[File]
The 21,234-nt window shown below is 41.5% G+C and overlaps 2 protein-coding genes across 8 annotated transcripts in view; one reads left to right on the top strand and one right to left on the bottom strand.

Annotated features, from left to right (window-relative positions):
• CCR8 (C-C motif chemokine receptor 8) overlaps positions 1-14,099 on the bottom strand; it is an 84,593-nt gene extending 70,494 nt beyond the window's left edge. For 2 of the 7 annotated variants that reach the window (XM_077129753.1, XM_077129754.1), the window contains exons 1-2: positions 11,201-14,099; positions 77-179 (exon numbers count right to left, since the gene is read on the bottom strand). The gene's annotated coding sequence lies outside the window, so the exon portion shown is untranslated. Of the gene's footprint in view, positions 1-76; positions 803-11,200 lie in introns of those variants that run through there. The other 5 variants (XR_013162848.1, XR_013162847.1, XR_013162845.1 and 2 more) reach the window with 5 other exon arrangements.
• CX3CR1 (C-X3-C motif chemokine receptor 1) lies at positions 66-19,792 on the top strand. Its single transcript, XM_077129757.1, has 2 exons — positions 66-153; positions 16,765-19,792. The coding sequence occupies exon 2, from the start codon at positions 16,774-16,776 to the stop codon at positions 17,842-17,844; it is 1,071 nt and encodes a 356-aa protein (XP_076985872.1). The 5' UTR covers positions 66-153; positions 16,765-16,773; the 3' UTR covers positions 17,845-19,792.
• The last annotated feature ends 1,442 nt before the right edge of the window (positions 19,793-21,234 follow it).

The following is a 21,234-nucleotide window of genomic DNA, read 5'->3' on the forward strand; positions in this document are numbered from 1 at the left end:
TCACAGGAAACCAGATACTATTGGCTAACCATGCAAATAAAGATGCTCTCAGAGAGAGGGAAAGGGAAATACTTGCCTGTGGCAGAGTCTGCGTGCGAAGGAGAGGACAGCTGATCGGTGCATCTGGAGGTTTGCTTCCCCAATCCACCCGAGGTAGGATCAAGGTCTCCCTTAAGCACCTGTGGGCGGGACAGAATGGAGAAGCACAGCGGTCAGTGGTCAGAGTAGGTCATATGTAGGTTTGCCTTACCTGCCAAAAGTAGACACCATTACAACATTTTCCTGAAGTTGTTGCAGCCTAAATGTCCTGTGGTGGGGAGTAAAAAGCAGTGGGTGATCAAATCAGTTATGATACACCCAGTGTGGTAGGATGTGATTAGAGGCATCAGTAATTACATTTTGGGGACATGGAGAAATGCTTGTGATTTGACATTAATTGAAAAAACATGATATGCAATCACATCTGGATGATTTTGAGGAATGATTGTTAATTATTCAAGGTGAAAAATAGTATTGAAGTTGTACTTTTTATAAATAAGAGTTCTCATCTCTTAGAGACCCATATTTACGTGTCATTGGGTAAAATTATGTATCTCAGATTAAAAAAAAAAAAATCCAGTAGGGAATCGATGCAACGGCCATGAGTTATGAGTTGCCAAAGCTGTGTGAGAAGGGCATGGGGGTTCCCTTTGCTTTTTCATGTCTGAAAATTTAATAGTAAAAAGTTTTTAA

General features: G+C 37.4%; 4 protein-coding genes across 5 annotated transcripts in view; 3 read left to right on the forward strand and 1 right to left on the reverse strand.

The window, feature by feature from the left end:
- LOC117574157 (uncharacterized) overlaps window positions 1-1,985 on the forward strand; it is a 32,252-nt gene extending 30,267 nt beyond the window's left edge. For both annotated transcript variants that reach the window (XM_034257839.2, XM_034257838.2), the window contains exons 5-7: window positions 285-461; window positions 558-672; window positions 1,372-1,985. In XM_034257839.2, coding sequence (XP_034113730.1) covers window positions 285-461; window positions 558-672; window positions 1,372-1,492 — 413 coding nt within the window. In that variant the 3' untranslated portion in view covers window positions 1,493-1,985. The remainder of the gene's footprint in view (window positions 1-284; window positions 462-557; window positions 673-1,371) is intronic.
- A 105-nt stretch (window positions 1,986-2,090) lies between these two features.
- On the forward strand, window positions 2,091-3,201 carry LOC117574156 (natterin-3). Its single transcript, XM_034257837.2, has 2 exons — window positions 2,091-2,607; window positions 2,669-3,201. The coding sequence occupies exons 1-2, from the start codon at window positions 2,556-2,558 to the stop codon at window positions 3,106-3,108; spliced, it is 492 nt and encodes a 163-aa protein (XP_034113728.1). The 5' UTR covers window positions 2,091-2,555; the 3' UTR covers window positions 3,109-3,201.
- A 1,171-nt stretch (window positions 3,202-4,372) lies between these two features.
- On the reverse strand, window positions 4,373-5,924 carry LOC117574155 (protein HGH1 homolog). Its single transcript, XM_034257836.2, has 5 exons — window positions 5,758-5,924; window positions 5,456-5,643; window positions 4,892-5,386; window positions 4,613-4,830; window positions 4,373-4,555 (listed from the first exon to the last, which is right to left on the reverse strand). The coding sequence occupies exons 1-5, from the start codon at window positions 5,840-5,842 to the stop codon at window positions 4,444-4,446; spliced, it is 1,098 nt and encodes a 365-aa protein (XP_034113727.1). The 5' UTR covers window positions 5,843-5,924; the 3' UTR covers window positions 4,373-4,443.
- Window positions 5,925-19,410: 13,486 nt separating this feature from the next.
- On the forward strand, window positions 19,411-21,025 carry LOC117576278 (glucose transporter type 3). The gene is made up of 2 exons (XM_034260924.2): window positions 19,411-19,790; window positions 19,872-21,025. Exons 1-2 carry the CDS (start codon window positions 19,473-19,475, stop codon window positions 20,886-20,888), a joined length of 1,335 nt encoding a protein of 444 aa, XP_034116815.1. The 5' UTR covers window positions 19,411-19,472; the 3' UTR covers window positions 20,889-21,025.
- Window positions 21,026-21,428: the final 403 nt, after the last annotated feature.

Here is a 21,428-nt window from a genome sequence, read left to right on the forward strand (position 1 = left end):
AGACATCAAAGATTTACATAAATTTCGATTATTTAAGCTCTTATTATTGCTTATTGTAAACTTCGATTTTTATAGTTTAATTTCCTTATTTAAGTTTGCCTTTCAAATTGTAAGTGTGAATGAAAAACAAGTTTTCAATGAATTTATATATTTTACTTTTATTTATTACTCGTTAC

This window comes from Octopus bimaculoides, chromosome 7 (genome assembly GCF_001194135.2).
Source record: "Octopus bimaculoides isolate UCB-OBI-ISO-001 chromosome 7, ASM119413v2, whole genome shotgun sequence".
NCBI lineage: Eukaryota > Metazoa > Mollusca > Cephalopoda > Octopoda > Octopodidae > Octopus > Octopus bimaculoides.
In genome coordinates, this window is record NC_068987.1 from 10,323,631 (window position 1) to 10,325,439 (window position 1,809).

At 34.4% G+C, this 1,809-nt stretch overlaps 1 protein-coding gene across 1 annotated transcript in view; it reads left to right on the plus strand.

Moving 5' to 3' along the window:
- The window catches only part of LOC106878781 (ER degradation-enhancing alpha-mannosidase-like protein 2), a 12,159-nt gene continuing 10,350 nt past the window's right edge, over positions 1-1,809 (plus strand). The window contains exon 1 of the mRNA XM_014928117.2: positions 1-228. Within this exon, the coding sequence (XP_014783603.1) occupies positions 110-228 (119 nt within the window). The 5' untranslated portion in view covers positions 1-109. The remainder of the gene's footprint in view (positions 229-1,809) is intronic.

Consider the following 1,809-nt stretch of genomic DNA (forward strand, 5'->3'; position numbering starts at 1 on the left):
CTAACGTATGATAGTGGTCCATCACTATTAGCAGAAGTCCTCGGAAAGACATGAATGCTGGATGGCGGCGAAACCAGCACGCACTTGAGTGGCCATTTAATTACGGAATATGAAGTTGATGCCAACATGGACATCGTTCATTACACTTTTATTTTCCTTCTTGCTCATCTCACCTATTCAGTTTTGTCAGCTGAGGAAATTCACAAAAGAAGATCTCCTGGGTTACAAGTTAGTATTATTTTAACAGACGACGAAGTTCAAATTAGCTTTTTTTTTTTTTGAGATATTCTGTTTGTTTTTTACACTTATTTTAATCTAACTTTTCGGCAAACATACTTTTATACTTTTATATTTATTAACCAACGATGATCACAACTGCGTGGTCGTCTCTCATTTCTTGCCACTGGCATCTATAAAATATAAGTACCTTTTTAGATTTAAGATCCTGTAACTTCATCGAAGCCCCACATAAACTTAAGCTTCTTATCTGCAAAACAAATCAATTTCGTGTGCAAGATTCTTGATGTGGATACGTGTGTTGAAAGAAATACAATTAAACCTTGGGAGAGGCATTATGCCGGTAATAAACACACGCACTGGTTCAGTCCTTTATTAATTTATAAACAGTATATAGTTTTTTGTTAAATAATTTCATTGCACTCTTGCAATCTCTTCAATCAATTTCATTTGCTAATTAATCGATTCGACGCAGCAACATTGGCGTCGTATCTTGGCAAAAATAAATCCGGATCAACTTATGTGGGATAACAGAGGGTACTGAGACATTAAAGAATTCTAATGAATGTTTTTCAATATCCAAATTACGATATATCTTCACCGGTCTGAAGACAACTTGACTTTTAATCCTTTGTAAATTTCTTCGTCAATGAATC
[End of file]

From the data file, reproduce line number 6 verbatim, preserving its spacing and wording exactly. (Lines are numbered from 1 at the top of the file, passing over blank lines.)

The following is a 21,234-nucleotide window of genomic DNA, read 5'->3' on the forward strand; positions in this document are numbered from 1 at the left end: